Lecture 17: Important Discrete Distributions,
Expectation, and Variance
1
Homework
Let n be a positive integer. Let S be the set of integers between 1 and n.
Consider the following process: We remove a number from S at random and
write it down. We repeat
STAT 241 Lecture 5
Random variable. Expectation. Probability mass functions.
1/18
Random variable
Definition
A random variable X is a real-valued function defined on sample space:
X : R.
2/18
Random variable
Definition
A random variable X is a real-valued
Fall 2016
STAT 241: Probability Theory with Applications
Homework 5
Due: Oct 7, 2016 in class
Prof. Yihong Wu
Reading: Grinstead-Snell, Sec 5.1 (on Poisson distribution), 12.2
1. Grinstead-Snell: Section 5.1, Problem 24
2. Toss a fair die for 100 times in
STAT 241 Lecture 3
Conditional probability. Independence of events.
1/24
Last time: Probability axioms
Sample space:
Outcome:
Events: A
How to make new events: set operations
2/24
Probability axioms
Definition
1
Positivity: For any event A,
P (A) 0
STAT 241 Lecture 10
Random walk: Gamblers ruin
1/27
Random walk
A particle starts at 0, and at each step it either moves 1 unit to the right
with probability p or to the left with probability q = 1 p, independently.
q
4 3 2 1
p
0
1
2
3
4
Let Sn be the par
STAT 241 Lecture 2
Probability axioms.
1/18
Axiomatic framework
Three elements
1
Sample space
2
Events
3
Probability measure
2/18
Sample space and events
Sample space : set of all possible outcomes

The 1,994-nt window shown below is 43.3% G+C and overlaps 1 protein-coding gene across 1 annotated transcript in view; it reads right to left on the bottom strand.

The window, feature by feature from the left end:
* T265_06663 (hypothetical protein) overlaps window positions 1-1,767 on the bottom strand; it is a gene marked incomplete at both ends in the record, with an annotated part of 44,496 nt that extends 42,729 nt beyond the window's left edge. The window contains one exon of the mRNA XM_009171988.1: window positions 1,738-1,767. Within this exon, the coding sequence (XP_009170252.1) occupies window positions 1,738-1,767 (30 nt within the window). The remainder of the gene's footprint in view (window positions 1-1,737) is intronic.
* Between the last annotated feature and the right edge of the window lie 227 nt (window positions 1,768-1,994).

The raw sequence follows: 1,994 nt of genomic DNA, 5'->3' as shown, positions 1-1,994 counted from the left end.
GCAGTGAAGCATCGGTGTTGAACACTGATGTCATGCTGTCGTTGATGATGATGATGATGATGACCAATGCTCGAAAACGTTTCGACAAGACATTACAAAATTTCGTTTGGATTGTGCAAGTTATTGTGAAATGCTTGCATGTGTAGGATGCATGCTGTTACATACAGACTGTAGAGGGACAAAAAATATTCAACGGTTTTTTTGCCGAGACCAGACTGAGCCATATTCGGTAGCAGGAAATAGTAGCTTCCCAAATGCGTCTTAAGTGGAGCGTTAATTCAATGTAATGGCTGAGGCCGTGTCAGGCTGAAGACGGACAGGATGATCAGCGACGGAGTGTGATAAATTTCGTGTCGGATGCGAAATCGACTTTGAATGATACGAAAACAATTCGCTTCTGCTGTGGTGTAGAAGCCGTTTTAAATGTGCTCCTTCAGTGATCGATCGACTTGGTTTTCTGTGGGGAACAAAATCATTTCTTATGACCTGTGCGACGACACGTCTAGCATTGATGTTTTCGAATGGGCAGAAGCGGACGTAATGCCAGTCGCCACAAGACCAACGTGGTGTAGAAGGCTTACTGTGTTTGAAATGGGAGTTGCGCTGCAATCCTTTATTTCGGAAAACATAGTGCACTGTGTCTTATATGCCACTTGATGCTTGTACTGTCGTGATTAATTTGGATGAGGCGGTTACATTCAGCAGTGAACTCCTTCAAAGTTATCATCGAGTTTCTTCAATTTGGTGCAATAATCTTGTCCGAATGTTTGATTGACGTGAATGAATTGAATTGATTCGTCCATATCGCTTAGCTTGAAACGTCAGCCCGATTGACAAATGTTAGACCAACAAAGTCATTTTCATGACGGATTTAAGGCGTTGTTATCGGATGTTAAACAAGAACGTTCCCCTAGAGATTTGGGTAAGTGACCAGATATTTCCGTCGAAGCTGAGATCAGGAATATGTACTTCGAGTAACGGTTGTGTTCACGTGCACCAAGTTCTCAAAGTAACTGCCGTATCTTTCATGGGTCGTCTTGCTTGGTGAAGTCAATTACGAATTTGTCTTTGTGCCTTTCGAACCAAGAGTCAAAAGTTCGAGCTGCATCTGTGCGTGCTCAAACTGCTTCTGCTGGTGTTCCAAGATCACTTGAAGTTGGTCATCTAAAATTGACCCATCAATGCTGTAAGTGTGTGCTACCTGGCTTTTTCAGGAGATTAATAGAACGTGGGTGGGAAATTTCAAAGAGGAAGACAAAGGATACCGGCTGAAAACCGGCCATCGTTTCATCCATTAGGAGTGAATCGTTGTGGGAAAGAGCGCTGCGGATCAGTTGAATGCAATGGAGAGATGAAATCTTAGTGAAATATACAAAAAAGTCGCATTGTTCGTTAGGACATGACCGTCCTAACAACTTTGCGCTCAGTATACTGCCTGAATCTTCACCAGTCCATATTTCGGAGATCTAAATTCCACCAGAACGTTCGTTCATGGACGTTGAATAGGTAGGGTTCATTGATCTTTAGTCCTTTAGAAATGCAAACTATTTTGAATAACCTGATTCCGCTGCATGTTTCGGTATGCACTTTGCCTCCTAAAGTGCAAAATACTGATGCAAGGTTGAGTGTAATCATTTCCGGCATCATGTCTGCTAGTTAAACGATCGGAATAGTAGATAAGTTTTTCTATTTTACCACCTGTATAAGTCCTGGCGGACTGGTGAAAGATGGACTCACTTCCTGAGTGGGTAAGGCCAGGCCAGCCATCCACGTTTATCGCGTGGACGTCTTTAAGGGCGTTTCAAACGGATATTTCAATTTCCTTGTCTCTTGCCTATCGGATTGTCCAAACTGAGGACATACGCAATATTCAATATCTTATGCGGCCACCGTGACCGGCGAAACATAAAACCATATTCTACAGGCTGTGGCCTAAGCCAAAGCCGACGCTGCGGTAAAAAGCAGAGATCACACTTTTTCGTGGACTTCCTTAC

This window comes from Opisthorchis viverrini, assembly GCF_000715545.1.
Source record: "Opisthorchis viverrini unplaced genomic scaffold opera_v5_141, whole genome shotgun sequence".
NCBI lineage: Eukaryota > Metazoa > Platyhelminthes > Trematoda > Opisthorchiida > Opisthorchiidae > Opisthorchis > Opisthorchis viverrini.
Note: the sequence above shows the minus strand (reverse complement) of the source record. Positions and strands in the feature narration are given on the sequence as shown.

Outcome : element of sample space
Events A : subset of
STAT 241 Lecture 8
Distributions related to independent trials: Bern, Bin, Geo
1/28
Midterm
Davies Auditorium, Oct 14 Friday 9am - 1015am
One letter-size cheatsheet allowd.
Electronic devices NOT allowed
If you have a conflict, please let me know asap
STAT 241 Lecture 6
Functions of random variables. LOTUS rule. Independence of random
variables.
1/22
Functions of random variables
Let X be a discrete random variable. Let f : R R be a function. Then
Y = g(X) is also a discrete random variable,
2/22
Funct
Fall 2016
STAT 241: Probability Theory with Applications
Homework 2
Due: Sep 16, 2016 in class
Prof. Yihong Wu
1. Assume that P (A) > 0 and P (B) > 0. Consider the following statements. If you agree, prove
it; otherwise, present a counterexample.
(a) If P
STAT 241/541
Probability Theory with Applications
Fall 2016
1
Lecture 1: Introduction
2
Instructor
Prof. Yihong Wu, yihong.wu@yale.edu
Office hours
I
I
I
Wed 4-6pm or by appointments
Room 107, 24 Hillhouse Ave (James Dwight Dana House).
First day: this a
Fall 2016
STAT 241: Probability Theory with Applications
Homework 4
Due: Sep 30, 2016 in class
Prof. Yihong Wu
Reading: Grinstead-Snell, Sec 3.2, 4.3, 5.1 (on geometric distribution).
1. Grinstead-Snell: Sec 3.2, Problem 18. Do the following:
(a) Answer i
STAT 241 Lecture 7
Union bound. Include-Exclusion principles.
1/21
Recall: Union of two events
From axioms of probability:
P (A B) = P (A) + P (B) P (AB)
(Again: we omit and write AB for intersection)
2/21
Recall: Union of three events
P (A B C) = P (A) +
STAT 241 Lecture 4
Law of total probability. Bayes formula.
1/28
Example
A statistics professor had to take a flight for the first time and was
terrified of the prospect that someone will bring a knife on the plane.
2/28
Example
A statistics professor h
Homework 6
Problem 1. For 1-dimensional random walk with p 6= 1=2, show that the
probability that the walk never returns to 0 is positive.
Problem 2. Let (i; j) be integers such that i j is even. Show that the
two-dimensional random walk passes through (i
STAT 241 Lecture 9
Poisson distribution
1/25
Poisson distribution
A random variable X is said to have a Poisson distribution with
parameter ( 0), denoted by X Poi(), if1
P (X = k) =
e k
,
k!
k = 0, 1, 2, . . .
i.e., P (X = 0) = e , P (X = 1) = e , etc.
0.